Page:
Spring brings out the osprey lover in me. Some might even call it an obsession.
On a recent family tour of Florida real estate, I was in charge of taking pictures of the properties. But I kept forgetting my assignment, distracted from the lanais and laminate floors and aiming my telephoto instead at one or another of the abundant ospreys I saw there, scanning the skyline, treetops and nesting poles for yet another view.
Luckily, there was an osprey perched on the roof of the most appealing condo. I got a lot of pictures of that unit.
The ospreys are compelling birds, with their dramatic fishing skills, their long and perilous annual migration, their loyalty to one nest and, usually, one mate, and their inspiring recovery from near-extinction — with an assist from humans, like the Vineyard’s own Gus Ben David. At this time of year, when ospreys around the world have returned to northern climes and are nesting, I scour the Gazette’s bird column online for osprey news, follow ospreycams, and root for the safe return from migration of birds in Florida, Scotland, Massachusetts and elsewhere.
I even put the Martha’s Vineyard ospreys at the center of my first novel, which was published last fall.
But until recently, I never considered why, of all the fascinating animals in the world, I latched onto the ospreys. My aha! moment came the other day, when I tabbed over from the Woods Hole ospreycam website to a search engine to begin looking for someone to help get my Chilmark grass trimmed before the ticks take over.
Just part of re-feathering my seasonal nest.
You see, I live in Ohio but have a summer house on the Vineyard. And, like the ospreys, I’ve been instinctively returning to the Island in summer without fail for almost four decades. Like an osprey female, I usually serve as the advance party for my family, returning to the Vineyard in April or May to prepare the nest.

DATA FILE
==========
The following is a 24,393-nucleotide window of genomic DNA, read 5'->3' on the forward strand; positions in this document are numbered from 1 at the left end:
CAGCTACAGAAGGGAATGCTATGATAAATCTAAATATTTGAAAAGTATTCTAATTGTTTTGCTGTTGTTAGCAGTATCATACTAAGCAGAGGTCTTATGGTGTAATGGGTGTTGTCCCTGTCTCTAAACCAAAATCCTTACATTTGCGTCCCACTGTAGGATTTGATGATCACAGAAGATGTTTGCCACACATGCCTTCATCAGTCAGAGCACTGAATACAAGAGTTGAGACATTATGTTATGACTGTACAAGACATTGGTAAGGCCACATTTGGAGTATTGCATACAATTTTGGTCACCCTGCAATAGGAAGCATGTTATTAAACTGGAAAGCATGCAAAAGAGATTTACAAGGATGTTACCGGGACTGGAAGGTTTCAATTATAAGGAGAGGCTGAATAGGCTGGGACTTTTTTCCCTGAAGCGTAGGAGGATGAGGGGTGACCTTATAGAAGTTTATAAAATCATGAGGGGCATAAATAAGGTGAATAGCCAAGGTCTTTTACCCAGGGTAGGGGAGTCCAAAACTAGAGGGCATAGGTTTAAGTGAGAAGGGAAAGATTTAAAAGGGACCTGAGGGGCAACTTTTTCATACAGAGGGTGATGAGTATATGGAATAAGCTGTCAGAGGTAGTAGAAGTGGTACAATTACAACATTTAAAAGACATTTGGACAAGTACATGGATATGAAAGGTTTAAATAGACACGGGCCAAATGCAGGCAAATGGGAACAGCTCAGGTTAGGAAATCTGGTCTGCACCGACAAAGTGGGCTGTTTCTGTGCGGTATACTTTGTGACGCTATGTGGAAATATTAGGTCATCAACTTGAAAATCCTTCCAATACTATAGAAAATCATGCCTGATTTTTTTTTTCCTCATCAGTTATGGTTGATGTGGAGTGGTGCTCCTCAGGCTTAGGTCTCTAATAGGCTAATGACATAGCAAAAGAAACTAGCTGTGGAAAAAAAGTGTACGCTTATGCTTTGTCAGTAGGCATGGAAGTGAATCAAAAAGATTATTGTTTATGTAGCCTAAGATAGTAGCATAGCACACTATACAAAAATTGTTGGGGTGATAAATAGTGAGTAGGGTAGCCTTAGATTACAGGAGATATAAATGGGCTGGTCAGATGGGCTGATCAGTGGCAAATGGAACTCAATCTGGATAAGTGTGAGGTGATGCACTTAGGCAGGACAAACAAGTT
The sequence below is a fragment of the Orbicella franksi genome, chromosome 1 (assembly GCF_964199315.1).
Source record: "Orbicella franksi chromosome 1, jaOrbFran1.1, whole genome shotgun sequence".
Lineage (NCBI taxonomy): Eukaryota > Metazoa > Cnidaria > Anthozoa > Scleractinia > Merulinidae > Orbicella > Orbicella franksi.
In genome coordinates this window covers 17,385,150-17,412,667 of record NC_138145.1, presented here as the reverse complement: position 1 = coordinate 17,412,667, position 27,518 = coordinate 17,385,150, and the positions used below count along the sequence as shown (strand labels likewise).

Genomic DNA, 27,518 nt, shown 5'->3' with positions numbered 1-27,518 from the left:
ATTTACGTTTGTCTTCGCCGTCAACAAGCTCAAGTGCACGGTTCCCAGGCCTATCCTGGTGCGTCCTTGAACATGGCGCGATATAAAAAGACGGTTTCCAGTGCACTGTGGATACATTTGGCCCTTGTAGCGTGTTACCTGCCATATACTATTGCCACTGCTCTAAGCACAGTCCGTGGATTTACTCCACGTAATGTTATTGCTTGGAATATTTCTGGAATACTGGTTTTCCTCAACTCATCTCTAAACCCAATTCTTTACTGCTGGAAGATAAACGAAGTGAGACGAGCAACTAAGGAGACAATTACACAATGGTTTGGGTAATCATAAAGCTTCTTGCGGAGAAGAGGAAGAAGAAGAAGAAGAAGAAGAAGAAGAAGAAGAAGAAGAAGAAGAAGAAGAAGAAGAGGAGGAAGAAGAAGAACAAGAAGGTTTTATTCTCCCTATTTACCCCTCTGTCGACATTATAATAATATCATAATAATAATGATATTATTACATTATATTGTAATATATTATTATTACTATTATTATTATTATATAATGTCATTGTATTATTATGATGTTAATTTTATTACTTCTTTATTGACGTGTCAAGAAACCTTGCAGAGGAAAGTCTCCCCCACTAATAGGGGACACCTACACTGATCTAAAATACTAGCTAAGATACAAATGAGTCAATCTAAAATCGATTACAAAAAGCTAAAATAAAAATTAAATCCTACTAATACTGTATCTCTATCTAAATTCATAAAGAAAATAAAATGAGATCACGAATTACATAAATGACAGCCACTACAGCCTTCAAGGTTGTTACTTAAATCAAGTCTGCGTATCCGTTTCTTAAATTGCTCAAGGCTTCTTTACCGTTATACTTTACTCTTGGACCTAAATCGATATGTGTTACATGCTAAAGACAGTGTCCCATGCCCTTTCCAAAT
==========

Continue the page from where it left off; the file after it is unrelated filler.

Flying is free for the ospreys but expensive for us, so we drive: a two-day odyssey that may not rise to the level of the ospreys’ feat but is, nevertheless, daunting. And just like the birds, once on the Island we enjoy the plentiful fresh fish and long days near the water’s edge.
In my novel, the teenaged protagonist longs for the return from migration of the Vineyard ospreys in part because they are a stand-in for something else that is missing in her life: her father. But they also reflect her sense, as a newcomer to the Island, of being an outsider.
The ospreys, who can travel 3,000 miles without a map or a GPS device and arrive at the exact same nesting platform that they left six months earlier, are powerful representatives of the homing instinct. But they don’t stay at home. As soon as their chicks are grown, they leave again. It seems that they are always either arriving or departing. And therefore they are always, to some degree, outsiders.
I don’t think I’m alone in relating to this aspect of the ospreys. Deep in our hearts, don’t we all feel like outsiders? No matter how assured our membership in a group or community, we are all alone inside our heads and essentially unknown to others. And the question persists: do I really belong?
A place, though, can give us a different sense of belonging. We don’t need to share our thoughts or opinions with a place to feel connected. We don’t need to feel understood or accepted. To feel at home, we only need a whiff of wet pine needles, salt air, wild roses or drying beach wrack. The ring of a line slapping against an aluminum mast, or the hoot of the Islander’s fog horn. A spray of green pine needles against a blue, blue sky.
Scientists think the ospreys may use their sensitivity to the earth’s magnetic field to help them find their way back to the nest each year. But they may also be guided by the quality of the light, the smell of the beaches and the trees, and the landmarks they remember from their distant youth. I know I am. And I can hardly wait for summer.
Suzanne Goldsmith’s novel for teens, Washashore, a finalist for the 2014 Green Earth Book Award, is set on Martha’s Vineyard in 1976-77.